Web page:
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3. PROGRAMME IDEAS

AWARI – An ancient African Game - can be played anywhere.

2 Players (North & South) – 6 bins each + collecting bin (‘Kalaha’) - 24 stones each.
(Two egg boxes side by side are ideal - use peas, marbles etc for 'stones'.)

Start by placing 4 stones in each of the 6 dishes for both players.

South Player starts.
Play consists of picking up the stones from one of your own bins. Your choice.
Sow them one at a time counter clockwise into a) your own bins b) into your Kalaha c) into your opponents bins.
You always skip OVER your opponent’s Kalaha.

If the last stone played lands in your own home bin, you get another turn.
If the last stone played falls into an empty bin on your own side,
you capture all the stone in the opponent’s opposite bin.

The game ends when either player cannot take a turn.

Count all the stones in your bins. The player with the most stones wins.


PARACHUTE GAME
This is usually played with Beaver Scouts or Cub Scouts, but go on Scouts will love this outdoors. If you are fortunate to have a parachute at your Scout group here is a game you can play. Tell the 'Scouts' to hold the parachute with both hands so they form a circle. Then, on the count of 3 lift the parachute up as high as you can and then say something like, "Anyone who goes to (School) find a place", where (School) is a name of a local School, anything like that, at that point the Scouts who go to that School or any other place you pick runs under the parachute and tries to find a vacant place before the parachute is brought back down again.


A Mathematical Puzzle...or two.

Place the Numbers 1 to 16 in the 16-square box below
so all rows and columns and one diagonal add up the 34.
You can only use a number once.
(Use pencil and paper to make up your own square)

16 7 10 1 34
3 6 11 14 34
2 9 8 15 34
13 12 5 4 34
34 34 34 34 34

A simpler one - Place the Numbers 1 to 9 in the 9-square box below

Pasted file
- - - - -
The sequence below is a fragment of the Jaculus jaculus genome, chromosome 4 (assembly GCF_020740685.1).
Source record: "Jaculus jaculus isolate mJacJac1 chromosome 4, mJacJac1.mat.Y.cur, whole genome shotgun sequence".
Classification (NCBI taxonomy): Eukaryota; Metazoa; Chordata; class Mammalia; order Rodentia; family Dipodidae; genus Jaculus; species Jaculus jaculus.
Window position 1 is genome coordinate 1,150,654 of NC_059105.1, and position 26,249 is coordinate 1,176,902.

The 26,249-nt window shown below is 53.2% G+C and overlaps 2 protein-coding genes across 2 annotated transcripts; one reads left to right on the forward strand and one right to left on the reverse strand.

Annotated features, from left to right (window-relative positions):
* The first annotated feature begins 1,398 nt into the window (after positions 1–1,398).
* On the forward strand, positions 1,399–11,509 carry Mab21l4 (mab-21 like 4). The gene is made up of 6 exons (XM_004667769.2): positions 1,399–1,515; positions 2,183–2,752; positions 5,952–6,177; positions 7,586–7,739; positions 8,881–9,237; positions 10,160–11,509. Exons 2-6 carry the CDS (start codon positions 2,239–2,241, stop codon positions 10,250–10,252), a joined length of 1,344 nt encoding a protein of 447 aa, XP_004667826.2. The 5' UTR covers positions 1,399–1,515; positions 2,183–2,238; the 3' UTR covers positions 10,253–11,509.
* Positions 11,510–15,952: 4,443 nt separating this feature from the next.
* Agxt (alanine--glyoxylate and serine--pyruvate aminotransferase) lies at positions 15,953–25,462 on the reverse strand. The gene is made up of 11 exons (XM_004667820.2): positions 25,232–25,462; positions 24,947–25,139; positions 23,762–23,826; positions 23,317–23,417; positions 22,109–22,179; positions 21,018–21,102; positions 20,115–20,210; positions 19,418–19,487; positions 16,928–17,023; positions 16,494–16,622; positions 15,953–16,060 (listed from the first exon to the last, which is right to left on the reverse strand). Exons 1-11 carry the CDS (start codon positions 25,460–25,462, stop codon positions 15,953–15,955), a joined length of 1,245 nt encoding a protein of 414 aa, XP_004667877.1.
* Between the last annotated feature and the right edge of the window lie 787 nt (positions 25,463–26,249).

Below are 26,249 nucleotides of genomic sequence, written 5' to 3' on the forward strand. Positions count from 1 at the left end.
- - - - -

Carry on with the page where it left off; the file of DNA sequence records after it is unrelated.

so all rows and columns and one diagonal add up the 15.
You can only use a number once.

5 1 9 15
3 8 4 15
7 6 2 15
15 15 15 15

The ANSWER is on this page ! mouse.gif (4980 bytes) A clue - but try it first..........


INTERNATIONAL PHONETIC ALPHABET

ALPHA
BRAVO
CHARLIE
DELTA
ECHO
FOXTROT
GOLF
HOTEL
INDIA
J
ULIETT
KILO
LIMA
MIKE
NOVEMBER
OSCAR
PAPA
QUEBEC
ROMEO
SIERRA
TANGO
UNIFORM
VICTOR
WHISKEY
X-RAY
YANKEE
ZULU

A PLYMOUTH TAIL

Something useful to have around in the Patrol or Six box for those winter nights in the Headquarters. A Plymouth Tail consists of a short length of rope, about 1 meter in length. Finish off one end neatly with any form of whipping - a Sail makers Whipping is ideal as it will stand more rough useage. The other end needs to be unravelled into the three strands for some 15 centimetres, and each of the three ends whipped neatly. Make up a Plymouth Tail for each of your Scouts or Cubs.

The whipped end is used for teaching knots, whilst the unravelled end is used to teach splicing.

INTERESTED IN PIONEERING?
Open this WORD document for the old Pioneer Badge Requirements & Pictures
SCOUT PIONEERING by Philip Power


MINIATURE KNOTTING BOARD

This idea came out of the Gilwell reunion of 1999. Give Scouts a postcard size piece of card, a drawing pin to make holes with, and some bits of thin telephone wire. As them to make tiny knots and stick the ends in the holes. This makes a tiny colourful knotting board which they can take home to show to mum and dad.


QUICK FIRE IDEAS

Not Brass Rubbing - Crayons, paper, and out into the streets rubbing anything rubbable - man hole cover, tree bark, letter box, etc.
Soap Carving - Bar of soap, small penknive to each and let them carve to their heart's content.

Goldfish - Give each a large carrot and a penknife. Challenge is to carve the best looking gold fish.
Recycled Clothing - Lots of newspaper and sticky tape. Make up paper clothing and shoes, and wear them.
Hobbies - Invite a parent to come and share his or her hobby with the Scouts.


CARDBOARD CAMP OVEN

This does work. You need a strong cardboard box, some heavy duty foil, 3 long metal pegs or skewers, small metal grid to fit in box, and six bricks. Cover the box completely inside and out in heavy foil making sure no cardboard is visible. Pierce three holes in two facing sides of the box, insert the pegs right through, and place the grid on them. Use the oven on bricks.

boxov.gif (10316 bytes) Cardoven.gif (26134 bytes) box-oven2.gif (10664 bytes)
Alternative design THE CARDBOARD OVEN And another alternative
Drawings by Blaine S Nay, USA - www.three-peaks.net

Copyright since 1998 Paul Calleja-Gera - All rights reserved.

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